The photo on the left shows the pattern, the cuvette, and the spectra, with a modest amount of Rot 305 added. If you look at the spectrum of the cuvette, you will see that the red emission shows up there quite a bit before there is any red lasing from the dye solution. (There appears to be a hint of red lasing in the diffuse part of the output spectrum, but I think that’s an artifact. Notice the fact that the same area that has some red in it in the spectrum [left side] is blue-green in the output pattern on the target [right side]. My suspicion is that the light was bright enough to overpower the filters in the camera’s sensor. This is supported by the color of the bright laser spot, which is blue-green in the spectrum and nearly white in the pattern; to the eye, they are both blue.)

The photo on the right shows spectra with various amounts of Rot 305 added to the solution. Because the Rot 305 solution contained the same amount of 7-DE-4-MC as what was already in the cuvette, there is no dilution, and thus no opportunity for a dilution effect.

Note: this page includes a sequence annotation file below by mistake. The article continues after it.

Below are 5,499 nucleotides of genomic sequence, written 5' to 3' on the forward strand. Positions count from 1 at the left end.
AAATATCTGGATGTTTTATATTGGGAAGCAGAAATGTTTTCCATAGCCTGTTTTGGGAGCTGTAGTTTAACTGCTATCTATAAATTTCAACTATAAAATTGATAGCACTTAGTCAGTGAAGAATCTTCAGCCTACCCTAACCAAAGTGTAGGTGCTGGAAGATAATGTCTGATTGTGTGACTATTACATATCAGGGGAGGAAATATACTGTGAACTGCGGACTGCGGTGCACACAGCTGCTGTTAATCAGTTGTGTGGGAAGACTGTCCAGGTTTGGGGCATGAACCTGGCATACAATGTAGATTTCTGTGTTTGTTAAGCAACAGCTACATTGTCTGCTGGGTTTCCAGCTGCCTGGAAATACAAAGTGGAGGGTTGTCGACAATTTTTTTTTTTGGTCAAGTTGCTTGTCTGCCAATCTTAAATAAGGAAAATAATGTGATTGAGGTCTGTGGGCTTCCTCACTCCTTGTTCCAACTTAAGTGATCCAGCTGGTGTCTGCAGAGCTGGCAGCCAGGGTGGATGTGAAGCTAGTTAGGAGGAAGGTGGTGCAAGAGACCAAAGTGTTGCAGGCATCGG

The top spectrum shows 7-DE-4-MC alone; the rest show changes as I progressively added more Rot 305. I have drawn fine black lines through the centers of the patterns on the image, so you can see that the center of the blue output moves very slightly toward longer wavelengths with increasing red concentration. Unless the absorption of Rot 305 is very even across the entire emission spectrum of 7-DE-4-MC, this is fairly clear evidence that much of the transfer is by direct energy transfer, and only a little of it is by emission and reabsorption.

           

(I am looking for an example in which there is a strong reabsorption effect. When I find one, I will put a set of photos here.)